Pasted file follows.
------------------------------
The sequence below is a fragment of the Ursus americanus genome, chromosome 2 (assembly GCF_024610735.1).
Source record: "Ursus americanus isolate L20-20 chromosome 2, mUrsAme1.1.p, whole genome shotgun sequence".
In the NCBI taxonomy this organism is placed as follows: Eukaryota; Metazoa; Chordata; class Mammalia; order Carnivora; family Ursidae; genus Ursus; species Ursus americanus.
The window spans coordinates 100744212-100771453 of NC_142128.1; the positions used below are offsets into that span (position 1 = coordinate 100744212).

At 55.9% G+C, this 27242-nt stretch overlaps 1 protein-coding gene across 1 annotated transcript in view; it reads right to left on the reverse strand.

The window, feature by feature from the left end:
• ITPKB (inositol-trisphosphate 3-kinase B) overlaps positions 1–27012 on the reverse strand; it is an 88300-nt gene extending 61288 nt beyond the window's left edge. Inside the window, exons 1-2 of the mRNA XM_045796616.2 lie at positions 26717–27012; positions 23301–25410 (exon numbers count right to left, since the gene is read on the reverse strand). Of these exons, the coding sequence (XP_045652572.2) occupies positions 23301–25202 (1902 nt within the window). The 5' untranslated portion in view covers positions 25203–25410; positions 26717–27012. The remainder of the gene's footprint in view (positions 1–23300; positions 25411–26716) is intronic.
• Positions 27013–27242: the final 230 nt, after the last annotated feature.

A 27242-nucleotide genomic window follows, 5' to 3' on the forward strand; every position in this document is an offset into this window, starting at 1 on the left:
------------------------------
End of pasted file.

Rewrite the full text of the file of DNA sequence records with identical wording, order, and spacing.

The sequence below is a fragment of the Ursus americanus genome, chromosome 2 (assembly GCF_024610735.1).
Source record: "Ursus americanus isolate L20-20 chromosome 2, mUrsAme1.1.p, whole genome shotgun sequence".
In the NCBI taxonomy this organism is placed as follows: Eukaryota; Metazoa; Chordata; class Mammalia; order Carnivora; family Ursidae; genus Ursus; species Ursus americanus.
The window spans coordinates 100744212-100771453 of NC_142128.1; the positions used below are offsets into that span (position 1 = coordinate 100744212).

At 55.9% G+C, this 27242-nt stretch overlaps 1 protein-coding gene across 1 annotated transcript in view; it reads right to left on the reverse strand.

The window, feature by feature from the left end:
• ITPKB (inositol-trisphosphate 3-kinase B) overlaps positions 1–27012 on the reverse strand; it is an 88300-nt gene extending 61288 nt beyond the window's left edge. Inside the window, exons 1-2 of the mRNA XM_045796616.2 lie at positions 26717–27012; positions 23301–25410 (exon numbers count right to left, since the gene is read on the reverse strand). Of these exons, the coding sequence (XP_045652572.2) occupies positions 23301–25202 (1902 nt within the window). The 5' untranslated portion in view covers positions 25203–25410; positions 26717–27012. The remainder of the gene's footprint in view (positions 1–23300; positions 25411–26716) is intronic.
• Positions 27013–27242: the final 230 nt, after the last annotated feature.

A 27242-nucleotide genomic window follows, 5' to 3' on the forward strand; every position in this document is an offset into this window, starting at 1 on the left: